In Lebanon, mass protests against the government continued over the weekend, with tens of thousands of protesters filling the streets of Beirut, Tripoli and other cities to demand the ouster of Lebanon’s political elite.
And in Algeria, tens of thousands filled the streets of the capital Algiers Friday to mark the 65th anniversary of the war of independence from France and to demand a “new revolution” rather than an upcoming election they say will be rigged.
Yasmine: “For a second republic and to liberate Algeria from traitors’ hands. We are against the elections with the current government. We don’t want traitors anymore. We don’t want an Algeria like the one of today anymore.”
In Brazil, indigenous leader Paulo Paulino Guajajara was shot dead Saturday in the Amazon in the northeastern state of Maranhão. Illegal loggers reportedly ambushed and then opened fire on land protectors with the group Guardians of the Forest. Another Guardian was injured in the ambush but escaped. Attacks against indigenous people have increased since Brazil’s far-right President Jair Bolsonaro took office and opened the Amazon up to increased logging, mining and agribusiness companies. We’ll have more on Brazil after headlines.
In Nepal, the United States’ “global gag rule,” banning U.S. funding to foreign NGOs that provide any information about abortion, has silenced Nepal’s most popular late-night radio host. Shikha Sharma is Nepal’s go-to person for women across the country seeking information about safe sex and reproductive health. But after President Trump signed an executive order reactivating the global gag rule in one of his first acts in office, Sharma was told she couldn’t even utter the word “abortion,” which is legal in Nepal, for the two days a week that her program was funded by U.S. aid.
Indian authorities are warning that Delhi has turned into a “gas chamber” with toxic smog blanketing one of the world’s most populated cities. Officials have declared a public health emergency and are distributing over 5 million gas masks to residents, who are worried about the physical and psychological impact of the pollution.
Delhi resident: “Apart from breathing issues, pollution is also pressurizing us psychologically. That’s what’s happening now. It’s not winter, so it’s definitely not fog. We’re walking around with masks.”
German officials in the eastern city of Dresden have declared a “Nazi emergency” as far-right movements continue to gain power. Dresden is the birthplace of Germany’s Islamophobic movement. In recent elections, more than a quarter of Dresden voters supported the anti-immigrant far-right AFD party. Meanwhile, in Norway, officials arrested American white supremacist Greg Johnson hours before he was slated to give a speech at a far-right conference in Oslo Saturday, saying Johnson’s hate speech posed a threat. Johnson has expressed support for Anders Breivik, a Norwegian right-wing terrorist who killed 77 people in 2011 in the deadliest attack in Norway since World War II.
In Milwaukee, a man was arrested after allegedly throwing acid in the face of a Peruvian man and calling him “illegal,” telling him to “get out of this country.” Mahud Villalaz is a U.S. citizen. Milwaukee says they are investigating the attack as a hate crime.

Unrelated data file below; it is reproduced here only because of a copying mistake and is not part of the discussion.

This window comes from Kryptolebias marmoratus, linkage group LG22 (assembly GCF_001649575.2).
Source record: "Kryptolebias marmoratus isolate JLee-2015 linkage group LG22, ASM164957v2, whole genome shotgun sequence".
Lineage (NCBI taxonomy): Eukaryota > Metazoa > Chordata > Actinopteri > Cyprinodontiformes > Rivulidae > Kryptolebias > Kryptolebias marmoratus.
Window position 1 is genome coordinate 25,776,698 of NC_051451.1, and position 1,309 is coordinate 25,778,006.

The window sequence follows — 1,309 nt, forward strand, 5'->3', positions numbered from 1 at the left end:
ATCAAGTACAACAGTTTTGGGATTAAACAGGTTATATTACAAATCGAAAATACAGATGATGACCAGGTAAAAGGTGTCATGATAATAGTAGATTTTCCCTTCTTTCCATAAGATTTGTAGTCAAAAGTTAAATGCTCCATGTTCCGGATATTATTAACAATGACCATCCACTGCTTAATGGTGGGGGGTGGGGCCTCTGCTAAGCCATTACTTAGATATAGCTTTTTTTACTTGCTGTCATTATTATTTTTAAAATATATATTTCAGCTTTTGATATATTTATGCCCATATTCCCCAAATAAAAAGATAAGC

Saudi Arabia’s state-owned oil company, Saudi Aramco, has announced plans to go public in what could be the world’s biggest initial public offering. Saudi Aramco is planning to list on the Riyadh stock exchange. The company is estimated to be worth over $1 trillion.
The Philadelphia City Council unanimously voted to pass a Domestic Workers’ Bill of Rights. The new legislation would require employers to provide nannies, housekeepers and home health aides with a written contract detailing hourly wages, overtime benefits, meal breaks, weekly schedules and paid time off. The bill would affect more than 16,000 workers in Philadelphia. It must now be approved by Mayor Jim Kenney.
In New York City, a thousand people flooded the streets of downtown Brooklyn Friday to protest police brutality against residents accused of evading the subway fare. A recent viral video showed police officers tackling and arresting at gunpoint a subway rider for allegedly not paying the $2.75 entrance fee. This is Tiffany Ramos at Friday’s protest.
Tiffany Ramos: “There’s a lot of people who can’t make ends meet. They’re about to build like four new jails. How does the city have money to build new jails, to put more police out there? Why can’t we have more money and resources being devoted to education or to solve the homeless crisis, to fix our trains? This is not right, and we’re here to hold police accountable for their actions. And we’re here to make sure that no person of color gets criminalized for jumping the turnstile again.”
In sports news, members of baseball World Series champions the Washington Nationals are slated to visit President Trump in the White House today — but pitcher Sean Doolittle says he is boycotting the visit. Sean Doolittle has been an outspoken advocate for LGBT rights, refugees and disability rights. Doolittle, who has a brother-in-law who is autistic, said he was boycotting the visit over Trump’s mocking of a disabled reporter, as well as Trump’s anti-LGBT policies and his attacks on refugees. Doolittle told The Washington Post, “There’s a lot of things, policies that I disagree with, but at the end of the day, it has more to do with the divisive rhetoric and the enabling of conspiracy theories and widening the divide in this country. … At the end of the day, as much as I wanted to be there with my teammates and share that experience with my teammates, I can’t do it.”